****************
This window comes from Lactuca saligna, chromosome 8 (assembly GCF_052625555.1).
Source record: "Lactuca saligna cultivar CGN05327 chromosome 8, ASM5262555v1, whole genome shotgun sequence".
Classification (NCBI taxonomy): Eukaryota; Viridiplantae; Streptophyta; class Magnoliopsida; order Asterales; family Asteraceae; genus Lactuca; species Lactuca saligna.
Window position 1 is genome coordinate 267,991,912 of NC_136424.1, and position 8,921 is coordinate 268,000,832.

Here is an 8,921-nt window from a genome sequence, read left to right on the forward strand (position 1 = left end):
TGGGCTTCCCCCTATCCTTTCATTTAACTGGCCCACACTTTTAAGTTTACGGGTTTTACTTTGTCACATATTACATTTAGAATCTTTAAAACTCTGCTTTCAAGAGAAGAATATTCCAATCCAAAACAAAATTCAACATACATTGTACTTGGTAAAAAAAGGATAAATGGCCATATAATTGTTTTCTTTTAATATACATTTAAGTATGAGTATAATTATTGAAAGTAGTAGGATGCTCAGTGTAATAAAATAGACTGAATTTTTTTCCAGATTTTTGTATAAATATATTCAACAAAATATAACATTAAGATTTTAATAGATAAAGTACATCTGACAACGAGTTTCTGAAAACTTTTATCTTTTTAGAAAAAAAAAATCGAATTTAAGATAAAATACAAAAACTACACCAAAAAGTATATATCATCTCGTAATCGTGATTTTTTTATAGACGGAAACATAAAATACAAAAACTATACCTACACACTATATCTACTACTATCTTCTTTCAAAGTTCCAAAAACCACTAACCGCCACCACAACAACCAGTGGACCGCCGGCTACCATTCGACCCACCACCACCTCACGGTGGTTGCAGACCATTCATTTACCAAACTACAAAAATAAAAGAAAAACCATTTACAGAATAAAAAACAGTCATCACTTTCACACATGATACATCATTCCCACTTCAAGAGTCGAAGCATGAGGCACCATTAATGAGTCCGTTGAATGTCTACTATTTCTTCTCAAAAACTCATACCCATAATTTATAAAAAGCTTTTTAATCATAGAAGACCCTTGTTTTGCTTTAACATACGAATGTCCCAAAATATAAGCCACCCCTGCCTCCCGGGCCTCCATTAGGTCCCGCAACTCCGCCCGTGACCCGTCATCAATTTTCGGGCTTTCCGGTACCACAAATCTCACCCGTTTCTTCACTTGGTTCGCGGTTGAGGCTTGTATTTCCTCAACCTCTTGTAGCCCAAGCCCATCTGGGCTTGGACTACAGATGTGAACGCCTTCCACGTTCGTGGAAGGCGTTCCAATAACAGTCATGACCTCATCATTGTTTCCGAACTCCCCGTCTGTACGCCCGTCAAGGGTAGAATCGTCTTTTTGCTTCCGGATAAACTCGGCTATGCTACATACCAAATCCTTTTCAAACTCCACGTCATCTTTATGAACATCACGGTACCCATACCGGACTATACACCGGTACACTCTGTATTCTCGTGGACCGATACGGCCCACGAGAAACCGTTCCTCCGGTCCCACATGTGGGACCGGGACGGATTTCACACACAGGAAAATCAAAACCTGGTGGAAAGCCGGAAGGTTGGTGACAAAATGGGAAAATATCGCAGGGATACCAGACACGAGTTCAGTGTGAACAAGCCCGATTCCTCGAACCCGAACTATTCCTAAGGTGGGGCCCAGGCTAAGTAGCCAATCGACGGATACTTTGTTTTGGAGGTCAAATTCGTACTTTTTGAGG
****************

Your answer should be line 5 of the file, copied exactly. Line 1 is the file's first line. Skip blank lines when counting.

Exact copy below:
Here is an 8,921-nt window from a genome sequence, read left to right on the forward strand (position 1 = left end):